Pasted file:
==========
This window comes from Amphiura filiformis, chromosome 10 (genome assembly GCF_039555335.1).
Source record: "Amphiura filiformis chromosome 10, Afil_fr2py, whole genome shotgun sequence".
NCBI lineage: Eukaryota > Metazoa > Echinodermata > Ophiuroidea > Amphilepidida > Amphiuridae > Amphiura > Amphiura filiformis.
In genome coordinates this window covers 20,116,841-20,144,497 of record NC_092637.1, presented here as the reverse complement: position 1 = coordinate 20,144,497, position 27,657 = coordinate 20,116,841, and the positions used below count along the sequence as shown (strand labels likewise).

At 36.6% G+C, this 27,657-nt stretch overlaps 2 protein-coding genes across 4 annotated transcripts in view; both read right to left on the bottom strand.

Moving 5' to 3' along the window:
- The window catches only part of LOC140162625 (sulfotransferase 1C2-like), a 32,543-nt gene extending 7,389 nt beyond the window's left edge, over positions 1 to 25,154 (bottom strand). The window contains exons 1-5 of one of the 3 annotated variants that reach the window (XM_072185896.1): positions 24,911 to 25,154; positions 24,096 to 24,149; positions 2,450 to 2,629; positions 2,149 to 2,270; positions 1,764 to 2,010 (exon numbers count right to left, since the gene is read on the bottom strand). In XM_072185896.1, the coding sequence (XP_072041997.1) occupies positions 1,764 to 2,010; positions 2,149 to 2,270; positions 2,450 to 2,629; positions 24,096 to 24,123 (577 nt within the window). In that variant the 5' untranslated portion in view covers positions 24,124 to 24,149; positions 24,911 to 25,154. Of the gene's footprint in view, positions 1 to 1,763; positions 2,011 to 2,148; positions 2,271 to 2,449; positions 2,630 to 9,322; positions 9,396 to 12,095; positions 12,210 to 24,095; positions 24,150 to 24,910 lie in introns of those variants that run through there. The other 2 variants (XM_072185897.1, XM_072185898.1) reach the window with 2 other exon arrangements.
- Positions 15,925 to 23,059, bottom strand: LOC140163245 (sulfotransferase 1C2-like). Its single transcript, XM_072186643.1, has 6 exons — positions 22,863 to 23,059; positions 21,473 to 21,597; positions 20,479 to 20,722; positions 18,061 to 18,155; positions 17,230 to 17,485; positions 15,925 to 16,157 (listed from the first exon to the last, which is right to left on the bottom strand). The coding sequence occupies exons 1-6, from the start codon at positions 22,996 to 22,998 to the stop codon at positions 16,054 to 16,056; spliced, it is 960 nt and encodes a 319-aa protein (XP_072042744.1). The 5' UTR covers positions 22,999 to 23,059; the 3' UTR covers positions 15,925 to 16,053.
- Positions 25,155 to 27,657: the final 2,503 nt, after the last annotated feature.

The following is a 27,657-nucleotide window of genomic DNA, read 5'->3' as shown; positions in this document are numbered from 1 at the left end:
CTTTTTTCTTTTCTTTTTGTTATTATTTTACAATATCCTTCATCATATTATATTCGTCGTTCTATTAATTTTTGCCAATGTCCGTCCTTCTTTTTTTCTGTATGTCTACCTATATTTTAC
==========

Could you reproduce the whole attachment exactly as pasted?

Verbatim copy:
This window comes from Amphiura filiformis, chromosome 10 (genome assembly GCF_039555335.1).
Source record: "Amphiura filiformis chromosome 10, Afil_fr2py, whole genome shotgun sequence".
NCBI lineage: Eukaryota > Metazoa > Echinodermata > Ophiuroidea > Amphilepidida > Amphiuridae > Amphiura > Amphiura filiformis.
In genome coordinates this window covers 20,116,841-20,144,497 of record NC_092637.1, presented here as the reverse complement: position 1 = coordinate 20,144,497, position 27,657 = coordinate 20,116,841, and the positions used below count along the sequence as shown (strand labels likewise).

At 36.6% G+C, this 27,657-nt stretch overlaps 2 protein-coding genes across 4 annotated transcripts in view; both read right to left on the bottom strand.

Moving 5' to 3' along the window:
- The window catches only part of LOC140162625 (sulfotransferase 1C2-like), a 32,543-nt gene extending 7,389 nt beyond the window's left edge, over positions 1 to 25,154 (bottom strand). The window contains exons 1-5 of one of the 3 annotated variants that reach the window (XM_072185896.1): positions 24,911 to 25,154; positions 24,096 to 24,149; positions 2,450 to 2,629; positions 2,149 to 2,270; positions 1,764 to 2,010 (exon numbers count right to left, since the gene is read on the bottom strand). In XM_072185896.1, the coding sequence (XP_072041997.1) occupies positions 1,764 to 2,010; positions 2,149 to 2,270; positions 2,450 to 2,629; positions 24,096 to 24,123 (577 nt within the window). In that variant the 5' untranslated portion in view covers positions 24,124 to 24,149; positions 24,911 to 25,154. Of the gene's footprint in view, positions 1 to 1,763; positions 2,011 to 2,148; positions 2,271 to 2,449; positions 2,630 to 9,322; positions 9,396 to 12,095; positions 12,210 to 24,095; positions 24,150 to 24,910 lie in introns of those variants that run through there. The other 2 variants (XM_072185897.1, XM_072185898.1) reach the window with 2 other exon arrangements.
- Positions 15,925 to 23,059, bottom strand: LOC140163245 (sulfotransferase 1C2-like). Its single transcript, XM_072186643.1, has 6 exons — positions 22,863 to 23,059; positions 21,473 to 21,597; positions 20,479 to 20,722; positions 18,061 to 18,155; positions 17,230 to 17,485; positions 15,925 to 16,157 (listed from the first exon to the last, which is right to left on the bottom strand). The coding sequence occupies exons 1-6, from the start codon at positions 22,996 to 22,998 to the stop codon at positions 16,054 to 16,056; spliced, it is 960 nt and encodes a 319-aa protein (XP_072042744.1). The 5' UTR covers positions 22,999 to 23,059; the 3' UTR covers positions 15,925 to 16,053.
- Positions 25,155 to 27,657: the final 2,503 nt, after the last annotated feature.

The following is a 27,657-nucleotide window of genomic DNA, read 5'->3' as shown; positions in this document are numbered from 1 at the left end:
CTTTTTTCTTTTCTTTTTGTTATTATTTTACAATATCCTTCATCATATTATATTCGTCGTTCTATTAATTTTTGCCAATGTCCGTCCTTCTTTTTTTCTGTATGTCTACCTATATTTTAC